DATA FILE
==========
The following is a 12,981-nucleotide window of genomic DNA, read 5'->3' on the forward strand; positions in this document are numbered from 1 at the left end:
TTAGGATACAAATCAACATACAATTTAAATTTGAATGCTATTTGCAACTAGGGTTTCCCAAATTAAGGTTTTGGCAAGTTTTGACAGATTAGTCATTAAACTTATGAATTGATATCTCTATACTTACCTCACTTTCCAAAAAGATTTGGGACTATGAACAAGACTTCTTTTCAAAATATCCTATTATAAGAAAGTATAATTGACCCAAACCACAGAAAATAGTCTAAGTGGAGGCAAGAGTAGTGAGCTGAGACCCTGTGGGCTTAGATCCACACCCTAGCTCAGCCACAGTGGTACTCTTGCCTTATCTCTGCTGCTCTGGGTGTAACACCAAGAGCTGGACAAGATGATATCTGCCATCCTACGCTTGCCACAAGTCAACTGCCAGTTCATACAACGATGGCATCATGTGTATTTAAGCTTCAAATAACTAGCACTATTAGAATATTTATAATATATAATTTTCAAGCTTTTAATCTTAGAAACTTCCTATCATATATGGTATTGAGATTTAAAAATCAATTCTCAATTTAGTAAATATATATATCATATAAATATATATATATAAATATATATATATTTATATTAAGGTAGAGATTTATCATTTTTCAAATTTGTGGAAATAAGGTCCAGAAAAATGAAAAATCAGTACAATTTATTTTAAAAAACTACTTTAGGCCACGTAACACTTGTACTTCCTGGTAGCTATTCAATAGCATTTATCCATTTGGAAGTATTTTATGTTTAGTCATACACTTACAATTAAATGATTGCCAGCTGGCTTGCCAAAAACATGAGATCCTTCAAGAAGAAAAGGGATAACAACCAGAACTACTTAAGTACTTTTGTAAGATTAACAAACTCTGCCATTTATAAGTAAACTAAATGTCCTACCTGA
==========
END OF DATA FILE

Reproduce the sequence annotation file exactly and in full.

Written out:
The following is a 12,981-nucleotide window of genomic DNA, read 5'->3' on the forward strand; positions in this document are numbered from 1 at the left end:
TTAGGATACAAATCAACATACAATTTAAATTTGAATGCTATTTGCAACTAGGGTTTCCCAAATTAAGGTTTTGGCAAGTTTTGACAGATTAGTCATTAAACTTATGAATTGATATCTCTATACTTACCTCACTTTCCAAAAAGATTTGGGACTATGAACAAGACTTCTTTTCAAAATATCCTATTATAAGAAAGTATAATTGACCCAAACCACAGAAAATAGTCTAAGTGGAGGCAAGAGTAGTGAGCTGAGACCCTGTGGGCTTAGATCCACACCCTAGCTCAGCCACAGTGGTACTCTTGCCTTATCTCTGCTGCTCTGGGTGTAACACCAAGAGCTGGACAAGATGATATCTGCCATCCTACGCTTGCCACAAGTCAACTGCCAGTTCATACAACGATGGCATCATGTGTATTTAAGCTTCAAATAACTAGCACTATTAGAATATTTATAATATATAATTTTCAAGCTTTTAATCTTAGAAACTTCCTATCATATATGGTATTGAGATTTAAAAATCAATTCTCAATTTAGTAAATATATATATCATATAAATATATATATATAAATATATATATATTTATATTAAGGTAGAGATTTATCATTTTTCAAATTTGTGGAAATAAGGTCCAGAAAAATGAAAAATCAGTACAATTTATTTTAAAAAACTACTTTAGGCCACGTAACACTTGTACTTCCTGGTAGCTATTCAATAGCATTTATCCATTTGGAAGTATTTTATGTTTAGTCATACACTTACAATTAAATGATTGCCAGCTGGCTTGCCAAAAACATGAGATCCTTCAAGAAGAAAAGGGATAACAACCAGAACTACTTAAGTACTTTTGTAAGATTAACAAACTCTGCCATTTATAAGTAAACTAAATGTCCTACCTGA